Prometheus - Ridley Scott's upcoming release...That’s very kind of you to say. I nearly got the chance to work with Ridley Scott when he was developing an earlier version of I am Legend or Omega Man but sadly the project went down just as I was about to join the art dept. So I never got to show him what I could do. I haven’t had the opportunity to work for Ridley Scott since then but you never know what might be around the corner.

Your ideas for Disney’s G-Force are incredibly detailed, and they appear to be all CGI. What tools do you use and why was it necessary to develop concepts using CG software?

Thanks again for the kind words. They were for the most part, modelled in Modo and rendered in Lightwave. I put a lot of finishing touches on the mechs with Photoshop using a basic brush set. I didn’t do any sketches of the mechs due to time constraints. I just started modelling them in the 3D workspace to save time. I think Hoyt the director, whom I might add was a real pleasure to work for, had a very strong vision and really wanted to see the designs from every angle. So I’d model a mech in a day and pending Hoyt’s approval would finish them off the following day. Then I’d send the models up the pipeline to the modellers at Sony Imageworks who’d polish them or in some cases re-model them entirely for rigging and animation. But I think it was a good starting point for them to see the designs in 3D and it was a great experience all around.

Are you working on your own story/movie ideas?

For anyone who remembers my original interview in White Dwarf magazine back in the day I’m nearly finished revising my dark gothic children’s novel William and the Thirteenth Key which was originally called William and the Sand Pirates. I put it away for nearly seventeen years because finding the time to write whilst paying the bills was a challenge. But I blew the dust off it a few years ago and I’m going to publish it in the near future on ibooks and so keep your eyes peeled. I think the material has the potential to be optioned as a film or even developed into a video game. We’ll just have to wait and see.

Marcus: It sounds like you’re moving to become more of a story teller of your own ideas rather than just other peoples. That sounds very exciting.

What get’s you excited about a project? Do you find you have a clear set of ideas when briefed or do you have to work hard at driving ideas.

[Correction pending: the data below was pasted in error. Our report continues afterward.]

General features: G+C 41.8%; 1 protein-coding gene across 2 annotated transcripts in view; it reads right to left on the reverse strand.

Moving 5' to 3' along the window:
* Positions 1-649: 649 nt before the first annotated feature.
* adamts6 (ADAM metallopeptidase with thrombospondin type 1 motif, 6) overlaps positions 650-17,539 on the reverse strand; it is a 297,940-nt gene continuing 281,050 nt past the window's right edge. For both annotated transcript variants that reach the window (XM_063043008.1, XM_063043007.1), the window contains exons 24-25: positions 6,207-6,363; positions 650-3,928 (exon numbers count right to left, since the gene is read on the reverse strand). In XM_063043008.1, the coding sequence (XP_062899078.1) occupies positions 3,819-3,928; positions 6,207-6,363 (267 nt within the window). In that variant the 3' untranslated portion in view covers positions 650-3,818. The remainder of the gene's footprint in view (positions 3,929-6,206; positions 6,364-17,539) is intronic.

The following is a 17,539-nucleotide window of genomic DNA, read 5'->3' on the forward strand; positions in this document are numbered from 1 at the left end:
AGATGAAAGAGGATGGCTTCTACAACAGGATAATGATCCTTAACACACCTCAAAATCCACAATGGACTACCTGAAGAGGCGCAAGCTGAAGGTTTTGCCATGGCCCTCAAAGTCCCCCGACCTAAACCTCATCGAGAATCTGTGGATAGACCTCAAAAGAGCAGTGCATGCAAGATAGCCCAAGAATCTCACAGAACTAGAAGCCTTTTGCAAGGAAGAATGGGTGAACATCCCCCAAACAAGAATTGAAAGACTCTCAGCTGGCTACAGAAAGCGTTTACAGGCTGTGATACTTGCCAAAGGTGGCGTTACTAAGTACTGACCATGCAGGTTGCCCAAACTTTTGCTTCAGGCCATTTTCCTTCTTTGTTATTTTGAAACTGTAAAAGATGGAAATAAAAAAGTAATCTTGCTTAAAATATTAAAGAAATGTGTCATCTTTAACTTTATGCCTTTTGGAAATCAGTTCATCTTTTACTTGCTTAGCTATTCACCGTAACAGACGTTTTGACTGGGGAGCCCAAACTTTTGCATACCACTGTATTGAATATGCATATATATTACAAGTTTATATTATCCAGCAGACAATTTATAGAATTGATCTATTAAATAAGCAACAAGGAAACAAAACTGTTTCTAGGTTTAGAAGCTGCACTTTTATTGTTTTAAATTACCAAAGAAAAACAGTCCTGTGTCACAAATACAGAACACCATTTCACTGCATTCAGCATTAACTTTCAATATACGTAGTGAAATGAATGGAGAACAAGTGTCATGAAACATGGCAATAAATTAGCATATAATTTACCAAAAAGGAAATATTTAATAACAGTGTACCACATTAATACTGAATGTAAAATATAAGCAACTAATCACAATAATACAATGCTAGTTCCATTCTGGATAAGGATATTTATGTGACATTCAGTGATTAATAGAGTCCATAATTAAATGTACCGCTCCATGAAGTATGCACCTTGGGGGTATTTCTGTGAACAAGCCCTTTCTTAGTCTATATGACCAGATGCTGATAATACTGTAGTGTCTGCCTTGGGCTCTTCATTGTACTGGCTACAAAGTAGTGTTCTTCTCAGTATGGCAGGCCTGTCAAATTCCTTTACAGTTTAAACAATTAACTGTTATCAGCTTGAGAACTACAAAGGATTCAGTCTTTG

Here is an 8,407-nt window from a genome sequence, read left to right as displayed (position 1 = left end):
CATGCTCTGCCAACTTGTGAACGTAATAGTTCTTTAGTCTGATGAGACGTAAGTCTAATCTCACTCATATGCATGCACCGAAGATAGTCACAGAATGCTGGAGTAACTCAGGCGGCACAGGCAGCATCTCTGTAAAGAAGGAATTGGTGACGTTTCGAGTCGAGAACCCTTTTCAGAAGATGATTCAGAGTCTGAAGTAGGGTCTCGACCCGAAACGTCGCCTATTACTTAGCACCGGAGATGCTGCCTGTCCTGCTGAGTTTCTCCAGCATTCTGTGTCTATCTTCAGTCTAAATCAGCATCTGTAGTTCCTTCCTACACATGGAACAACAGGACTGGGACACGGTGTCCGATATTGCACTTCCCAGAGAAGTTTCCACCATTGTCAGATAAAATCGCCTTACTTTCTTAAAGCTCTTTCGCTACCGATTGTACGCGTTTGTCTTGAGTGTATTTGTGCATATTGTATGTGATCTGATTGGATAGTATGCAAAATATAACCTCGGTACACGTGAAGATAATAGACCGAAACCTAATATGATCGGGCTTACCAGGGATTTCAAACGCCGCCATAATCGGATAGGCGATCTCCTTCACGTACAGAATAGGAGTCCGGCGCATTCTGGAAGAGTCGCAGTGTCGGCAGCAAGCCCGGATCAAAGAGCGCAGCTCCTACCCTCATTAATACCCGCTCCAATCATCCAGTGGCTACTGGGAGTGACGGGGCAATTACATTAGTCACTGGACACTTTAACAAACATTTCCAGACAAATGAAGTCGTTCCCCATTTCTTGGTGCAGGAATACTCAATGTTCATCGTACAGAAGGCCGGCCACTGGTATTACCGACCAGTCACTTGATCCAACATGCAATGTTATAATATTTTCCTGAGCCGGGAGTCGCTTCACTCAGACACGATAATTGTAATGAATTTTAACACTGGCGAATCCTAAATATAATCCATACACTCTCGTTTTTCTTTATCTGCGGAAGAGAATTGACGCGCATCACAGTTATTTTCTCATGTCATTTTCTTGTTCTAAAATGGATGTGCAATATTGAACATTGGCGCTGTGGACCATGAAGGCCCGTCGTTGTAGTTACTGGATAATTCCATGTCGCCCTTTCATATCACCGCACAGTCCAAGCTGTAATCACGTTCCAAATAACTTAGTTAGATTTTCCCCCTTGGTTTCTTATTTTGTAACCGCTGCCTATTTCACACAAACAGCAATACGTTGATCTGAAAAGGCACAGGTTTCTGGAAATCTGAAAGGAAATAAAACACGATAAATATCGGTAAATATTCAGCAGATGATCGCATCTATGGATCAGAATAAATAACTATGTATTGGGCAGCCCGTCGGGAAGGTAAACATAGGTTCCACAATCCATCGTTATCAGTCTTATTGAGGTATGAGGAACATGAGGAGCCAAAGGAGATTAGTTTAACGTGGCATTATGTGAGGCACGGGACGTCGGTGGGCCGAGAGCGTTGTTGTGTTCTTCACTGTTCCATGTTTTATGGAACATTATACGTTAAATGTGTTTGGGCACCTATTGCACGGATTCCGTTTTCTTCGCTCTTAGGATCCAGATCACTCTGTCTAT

A script that has a slightly dark twist to it. That’s what usually gets me exited about taking a project. And to answer your second question I think it depends on the Director and the Production Designer. Sometimes they have a strong vision while others let you have free range (as long as it feels appropriate for the material in question) and welcome your design input. Either way, they are equally rewarding.

How do you feel when you see your ideas come to life on the big screen?

It’s always a thrill to see something you’ve contributed to appear on the screen. It never gets boring.

Was moving to LA a hard choice to make?

It was a hard choice to make. But it made sense as at the time as there really weren’t many opportunities to create fantasy/ sci-fi art or literature outside of a few publishing houses when I left England in ’89.

On a personal level, leaving my family and friends behind was incredibly difficult; and continues to be, to this day, I might add. Even though I love living and working in Los Angeles you never quite get England out of your system and I hope to return to her shores someday.

With Hollywood it’s hard not to be there to be in it. However, do you think with the Internet and the economy the way it is that things will change in regards to movie development?

Will Rees on moving to LA...I think it’s hard to predict the future of any creative industry these days. Over the last ten or so years the world has become a very economically unstable place, be it by design or not. The film industry will adapt as it has in the past or perish like any other industry that fails to do so. I just hope the film industry doesn’t abandon the Los Angeles area entirely to save money. My worst fear is that all creative professionals will have to become nomads if this trend continues and everyone’s standard of living will erode. But I hope this worst-case scenario won’t be the future for the film and gaming industry. One has to hold out hope that those in charge will do the right thing for all involved parties.

What would persuade you to come back to the UK?

A cup of tea and an interesting project.

What single piece of advise would you give to someone trying to get into concept art for movies or games?

It’s a tough industry to break into right now but, be determined, hone your skills and never give up, unless you still haven’t had any job offers after turning ninety. Then, and only then, you might want to consider doing something else for a living.

What do you find the most rewarding aspect of your job is?

Other than seeing some of my work up on the screen or published in a ‘making of’ book, I’d have to say finishing a piece. To this day I’ll still sit back for a moment in the middle of a bustling art department and quietly enjoy the finished piece before handing it off.

Check out Will in : The Art of Pirates of the Caribbean and G-Force: The Dossier

What exciting things should we be looking out for that you’ve been involved with?

Well as I mentioned earlier in the interview my novel William and the Thirteenth Key, which I’m getting close to finally completing, and concept-wise The Lone Ranger. It’s a really fantastic piece of material directed by Gore Verbinski, starring Johnny Depp with Jerry Bruckheimer producing. The Lone Ranger got shut down a little while ago, but is now back up and running. I just got a call and may be returning to the art department sometime next week and there’s a few other projects brewing in the background that I can’t talk about yet.

Marcus: Wow that’s cool. We’ll have to follow this then!


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Shadowlocked exclusive: Wil Madoc Rees Visual Concept Designer